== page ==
Dambuster hero Johnny is remembered on canvas
Thursday, 24th May 2018 — By John Gulliver
Dambuster Johnny Johnson in front of his portrait. All photos: Edwina Towson
A RIPPLE of applause turned my head as Johnny Johnson, bent backed, now aged 97, walked across the gallery as people made way for him. He headed for a chair under a large portrait of himself, sat down, and stared around at the portraits that filled the walls of the 133 men who had taken part in the legendary Dambusters raid in Germany 75 years ago. He is the only survivor – all the others were either killed in the raid or died after the war. He looked as if he felt surrounded by ghosts.
“This is one of the rare times when I feel as if I am back with the 617 squadron,” he told the guests.
Johnny Johnson was a “bomb aimer” in a Lancaster bomber on that day on May 16, 1943 – and it took 10 dangerous diving runs by the Lancaster before he was sure of his aim. Afterwards he was feted and decorated with honours along with all the other survivors – they have all since passed into history.
But today a question mark hangs over the raid that killed more than 2,000 civilians – including hundreds of women and children, at least in the eyes of “revisionist” historians: Heroes? Or “murderers”?
A painting of the air crews
I saw the extraordinary exhibition in a makeshift gallery off Grosvenor Square, Mayfair, on Sunday which was opened by Johnny Johnson accompanied by his daughter Jenny. It is now on display at the RAF Club in Piccadilly for the next fortnight.
And at the club on Tuesday Johnny Johnson gave short-shrift to the critics, I gather.
Were you there, he asked? It was war, and it had to be done!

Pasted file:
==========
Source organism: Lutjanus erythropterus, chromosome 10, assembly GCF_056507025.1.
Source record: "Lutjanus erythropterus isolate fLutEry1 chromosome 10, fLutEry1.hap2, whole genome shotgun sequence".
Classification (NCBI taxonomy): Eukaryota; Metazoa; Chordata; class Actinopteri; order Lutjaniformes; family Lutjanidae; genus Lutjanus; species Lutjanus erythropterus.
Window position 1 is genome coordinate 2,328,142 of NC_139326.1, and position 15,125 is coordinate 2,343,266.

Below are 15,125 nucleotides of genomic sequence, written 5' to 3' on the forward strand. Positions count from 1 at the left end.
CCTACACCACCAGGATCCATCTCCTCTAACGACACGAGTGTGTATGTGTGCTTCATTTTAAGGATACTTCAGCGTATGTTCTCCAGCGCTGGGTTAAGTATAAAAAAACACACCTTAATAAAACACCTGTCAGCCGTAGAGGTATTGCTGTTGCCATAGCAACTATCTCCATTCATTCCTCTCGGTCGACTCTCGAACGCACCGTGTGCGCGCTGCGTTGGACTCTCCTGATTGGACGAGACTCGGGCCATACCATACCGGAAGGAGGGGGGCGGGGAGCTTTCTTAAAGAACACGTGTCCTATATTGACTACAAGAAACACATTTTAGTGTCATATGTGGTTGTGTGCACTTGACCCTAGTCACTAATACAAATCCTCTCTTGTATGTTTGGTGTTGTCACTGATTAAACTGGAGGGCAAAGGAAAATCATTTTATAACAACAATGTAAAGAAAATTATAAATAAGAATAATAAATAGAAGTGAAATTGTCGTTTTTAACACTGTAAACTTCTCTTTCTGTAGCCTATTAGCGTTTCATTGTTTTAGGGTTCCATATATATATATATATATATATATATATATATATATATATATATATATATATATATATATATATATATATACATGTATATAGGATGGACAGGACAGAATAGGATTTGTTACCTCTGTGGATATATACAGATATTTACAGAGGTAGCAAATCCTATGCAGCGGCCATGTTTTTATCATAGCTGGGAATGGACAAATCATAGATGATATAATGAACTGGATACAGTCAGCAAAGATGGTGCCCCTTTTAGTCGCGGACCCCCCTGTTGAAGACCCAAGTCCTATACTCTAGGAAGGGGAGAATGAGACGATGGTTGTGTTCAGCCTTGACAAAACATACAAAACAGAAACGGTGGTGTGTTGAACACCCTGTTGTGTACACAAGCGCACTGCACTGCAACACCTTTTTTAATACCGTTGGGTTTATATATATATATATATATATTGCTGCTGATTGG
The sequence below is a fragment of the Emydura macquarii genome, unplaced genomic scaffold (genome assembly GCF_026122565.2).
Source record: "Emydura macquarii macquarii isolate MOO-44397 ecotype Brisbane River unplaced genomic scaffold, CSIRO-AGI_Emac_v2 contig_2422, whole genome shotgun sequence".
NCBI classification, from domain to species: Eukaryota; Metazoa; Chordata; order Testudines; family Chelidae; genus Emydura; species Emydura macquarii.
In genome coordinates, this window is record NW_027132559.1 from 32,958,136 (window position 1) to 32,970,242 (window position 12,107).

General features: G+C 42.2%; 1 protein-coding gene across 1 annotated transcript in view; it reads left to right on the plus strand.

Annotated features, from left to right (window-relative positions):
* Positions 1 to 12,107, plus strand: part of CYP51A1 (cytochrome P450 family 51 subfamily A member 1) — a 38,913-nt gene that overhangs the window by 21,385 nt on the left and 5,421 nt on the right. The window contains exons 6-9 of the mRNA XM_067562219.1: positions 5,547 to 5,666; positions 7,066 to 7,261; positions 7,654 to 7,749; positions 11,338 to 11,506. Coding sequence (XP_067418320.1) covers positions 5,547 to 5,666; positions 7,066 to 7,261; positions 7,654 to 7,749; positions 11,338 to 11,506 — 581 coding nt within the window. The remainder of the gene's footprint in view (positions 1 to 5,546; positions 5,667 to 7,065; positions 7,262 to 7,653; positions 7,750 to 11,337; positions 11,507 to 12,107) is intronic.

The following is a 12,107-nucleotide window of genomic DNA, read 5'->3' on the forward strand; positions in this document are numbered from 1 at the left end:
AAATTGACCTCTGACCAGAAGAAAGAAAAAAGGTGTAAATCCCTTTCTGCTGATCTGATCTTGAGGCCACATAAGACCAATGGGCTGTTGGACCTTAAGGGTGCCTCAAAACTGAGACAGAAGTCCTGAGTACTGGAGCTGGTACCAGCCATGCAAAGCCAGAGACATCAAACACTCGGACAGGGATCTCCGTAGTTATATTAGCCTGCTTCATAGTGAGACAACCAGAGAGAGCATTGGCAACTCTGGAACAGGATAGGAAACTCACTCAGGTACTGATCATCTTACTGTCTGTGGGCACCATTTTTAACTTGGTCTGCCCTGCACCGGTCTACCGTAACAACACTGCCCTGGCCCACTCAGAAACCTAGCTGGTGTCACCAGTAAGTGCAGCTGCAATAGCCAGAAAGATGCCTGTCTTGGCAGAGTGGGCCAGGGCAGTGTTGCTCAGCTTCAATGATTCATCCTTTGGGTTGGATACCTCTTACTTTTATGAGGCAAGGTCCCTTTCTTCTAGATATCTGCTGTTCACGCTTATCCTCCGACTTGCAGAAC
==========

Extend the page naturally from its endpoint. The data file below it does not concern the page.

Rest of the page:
I was a young boy during the war. The Lancasters were my favourite planes, and I knew what he meant.
Oddly enough, I was also pulled back to the 1960s when, as a reporter, I covered a talk at the Southbank by the famous scientist Barnes Wallis who invented the “bouncing bomb” in the raid that burst the dams on the Rühr.
Though the artist Dan Llywelyn Hall is in his 30s, and the Second World War is remote, something only in films and books, he became mesmerised by the heroism of the Dambusters.
“It has passed down in folklore,” he told me. “My grandfather was in the RAF – and he often talked about it, my thoughts must have begun there. But weren’t they such heroes!”
He contacted the journalist Charles Foster, whose book The Complete Dambusters has just been published, and largely using his archive of photographs of all the squadron, began work on the exhibition three months ago. “I was working eight, 10 hours a day, completing one, sometimes two, portraits a day.” He spoke in a matter-of-fact way but behind it I could sense the emotion he felt about the subject.
Occasionally he referred to the “debt” he felt, and the “gratitude” he owed.
Dan Llywelyn Hall
The raid devastated Germany’s industrial heartland in the Rühr and possibly shortened the war.
The gallery was filled on Sunday with relatives of the men in the raid, including sons and daughters, and they had that air about them of special shared feelings. They weren’t strangers taking in an exhibition but somehow a kind of family. Laughter, conversation, high voices filled the air.
Johnny Johnson grew up on a farm in Lincolnshire, only knew poverty as a boy, and joined the RAF at the start of the war. Though he never became a pilot, he stayed on in the RAF after the war as a navigator and squadron leader before retiring in 1962.
While the story of the raid is well known most of the Dambusters have just been names on a list.
Charles Foster has brought them to life with a detailed biography of each one of them – and though written in a straightforward style there is something intensely moving about them, perhaps it reflects the fact that each man knew they had a job to do, and, putting aside fear, went on and did it.
I asked Johnny Johnson to sign my copy, and in the manner of his age and times wrote chivalrously: “With best wishes.” Then we shook hands – and his were large like those of a farmer’s, and firm.